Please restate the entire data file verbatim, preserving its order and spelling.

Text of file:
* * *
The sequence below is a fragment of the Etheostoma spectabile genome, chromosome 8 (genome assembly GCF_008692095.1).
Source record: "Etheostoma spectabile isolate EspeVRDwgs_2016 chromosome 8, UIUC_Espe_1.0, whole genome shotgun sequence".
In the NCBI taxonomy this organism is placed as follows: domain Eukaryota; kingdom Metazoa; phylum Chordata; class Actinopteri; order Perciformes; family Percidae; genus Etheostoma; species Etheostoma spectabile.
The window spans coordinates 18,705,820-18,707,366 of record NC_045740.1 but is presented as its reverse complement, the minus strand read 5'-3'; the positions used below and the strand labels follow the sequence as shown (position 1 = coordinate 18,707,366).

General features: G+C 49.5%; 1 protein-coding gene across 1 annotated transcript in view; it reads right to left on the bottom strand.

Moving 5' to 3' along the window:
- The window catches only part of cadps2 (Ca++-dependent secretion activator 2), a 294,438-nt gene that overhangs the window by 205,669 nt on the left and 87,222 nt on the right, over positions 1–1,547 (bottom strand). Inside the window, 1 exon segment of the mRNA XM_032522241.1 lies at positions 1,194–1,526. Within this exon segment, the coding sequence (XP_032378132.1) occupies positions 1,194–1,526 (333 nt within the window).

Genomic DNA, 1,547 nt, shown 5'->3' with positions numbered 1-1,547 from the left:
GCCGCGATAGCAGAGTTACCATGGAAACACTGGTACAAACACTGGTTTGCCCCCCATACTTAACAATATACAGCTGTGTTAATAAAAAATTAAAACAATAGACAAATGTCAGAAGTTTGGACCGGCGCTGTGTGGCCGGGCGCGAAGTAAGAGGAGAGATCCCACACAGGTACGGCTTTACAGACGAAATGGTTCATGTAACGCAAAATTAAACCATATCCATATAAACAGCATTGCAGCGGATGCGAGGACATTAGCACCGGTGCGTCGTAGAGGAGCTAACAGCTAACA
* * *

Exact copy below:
The sequence below is a fragment of the Etheostoma spectabile genome, chromosome 8 (genome assembly GCF_008692095.1).
Source record: "Etheostoma spectabile isolate EspeVRDwgs_2016 chromosome 8, UIUC_Espe_1.0, whole genome shotgun sequence".
In the NCBI taxonomy this organism is placed as follows: domain Eukaryota; kingdom Metazoa; phylum Chordata; class Actinopteri; order Perciformes; family Percidae; genus Etheostoma; species Etheostoma spectabile.
The window spans coordinates 18,705,820-18,707,366 of record NC_045740.1 but is presented as its reverse complement, the minus strand read 5'-3'; the positions used below and the strand labels follow the sequence as shown (position 1 = coordinate 18,707,366).

General features: G+C 49.5%; 1 protein-coding gene across 1 annotated transcript in view; it reads right to left on the bottom strand.

Moving 5' to 3' along the window:
- The window catches only part of cadps2 (Ca++-dependent secretion activator 2), a 294,438-nt gene that overhangs the window by 205,669 nt on the left and 87,222 nt on the right, over positions 1–1,547 (bottom strand). Inside the window, 1 exon segment of the mRNA XM_032522241.1 lies at positions 1,194–1,526. Within this exon segment, the coding sequence (XP_032378132.1) occupies positions 1,194–1,526 (333 nt within the window).

Genomic DNA, 1,547 nt, shown 5'->3' with positions numbered 1-1,547 from the left:
GCCGCGATAGCAGAGTTACCATGGAAACACTGGTACAAACACTGGTTTGCCCCCCATACTTAACAATATACAGCTGTGTTAATAAAAAATTAAAACAATAGACAAATGTCAGAAGTTTGGACCGGCGCTGTGTGGCCGGGCGCGAAGTAAGAGGAGAGATCCCACACAGGTACGGCTTTACAGACGAAATGGTTCATGTAACGCAAAATTAAACCATATCCATATAAACAGCATTGCAGCGGATGCGAGGACATTAGCACCGGTGCGTCGTAGAGGAGCTAACAGCTAACA